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Lameness can be caused by musculoskeletal and nerve injuries, as well as by infectious, traumatic or diet-related claw disorders. Its prevalence in high-yielding dairy cows in free-stall housing systems generally ranges from approximately 30 per cent to more than 75 per cent.1-5 It causes tremendous economic losses due to treatment costs, additional management time and decreased production.6,7 Additionally, the pain and discomfort suffered by lame animals negatively affects animal welfare. Many claw lesions, like digital dermatitis and sole ulcers, cause pain, while others, such as the frequently occurring heel horn erosion, do not.8 At the same time, the ability of cows to adapt to claw pain differs widely.9-12
Locomotion scoring based on gait and postural changes is a tool to identify lame cows, but subjective assessment of slightly lame animals and non-lame cows with foot pathologies is difficult as there is no gold standard with which to compare.13 The correlation of locomotion scoring with objective measurement methods such as accelerometers and platforms measuring bodyweight distribution is only moderate.14 However, locomotion scoring will remain important given that automatic lameness detection is still far from being adopted in practice.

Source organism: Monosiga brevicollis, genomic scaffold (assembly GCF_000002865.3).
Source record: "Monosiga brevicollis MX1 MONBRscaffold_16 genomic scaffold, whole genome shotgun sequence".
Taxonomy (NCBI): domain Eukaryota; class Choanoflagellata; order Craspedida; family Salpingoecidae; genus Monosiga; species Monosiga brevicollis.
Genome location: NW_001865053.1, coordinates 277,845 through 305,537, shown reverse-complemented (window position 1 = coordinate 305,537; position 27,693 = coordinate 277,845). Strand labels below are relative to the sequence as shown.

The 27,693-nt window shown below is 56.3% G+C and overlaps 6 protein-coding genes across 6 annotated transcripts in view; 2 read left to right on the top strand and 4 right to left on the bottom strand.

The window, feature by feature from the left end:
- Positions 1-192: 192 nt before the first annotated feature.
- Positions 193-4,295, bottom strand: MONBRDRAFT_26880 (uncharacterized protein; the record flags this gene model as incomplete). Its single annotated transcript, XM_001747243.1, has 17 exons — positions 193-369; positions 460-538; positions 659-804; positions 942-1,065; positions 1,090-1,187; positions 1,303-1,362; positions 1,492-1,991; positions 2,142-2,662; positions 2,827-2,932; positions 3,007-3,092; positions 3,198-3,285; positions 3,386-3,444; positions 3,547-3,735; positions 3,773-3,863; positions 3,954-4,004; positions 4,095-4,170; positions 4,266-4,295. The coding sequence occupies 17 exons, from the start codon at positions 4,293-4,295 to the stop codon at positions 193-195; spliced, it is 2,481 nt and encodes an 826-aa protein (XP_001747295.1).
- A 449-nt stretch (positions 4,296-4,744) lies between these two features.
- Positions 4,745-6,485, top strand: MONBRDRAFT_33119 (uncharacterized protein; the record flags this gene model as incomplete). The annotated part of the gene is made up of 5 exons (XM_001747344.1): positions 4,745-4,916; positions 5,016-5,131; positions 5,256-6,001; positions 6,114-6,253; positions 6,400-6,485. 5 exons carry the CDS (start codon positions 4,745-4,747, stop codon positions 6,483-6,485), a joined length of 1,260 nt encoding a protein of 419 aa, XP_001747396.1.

The combination of locomotion scoring with claw lesion data, which can be easily collected in …
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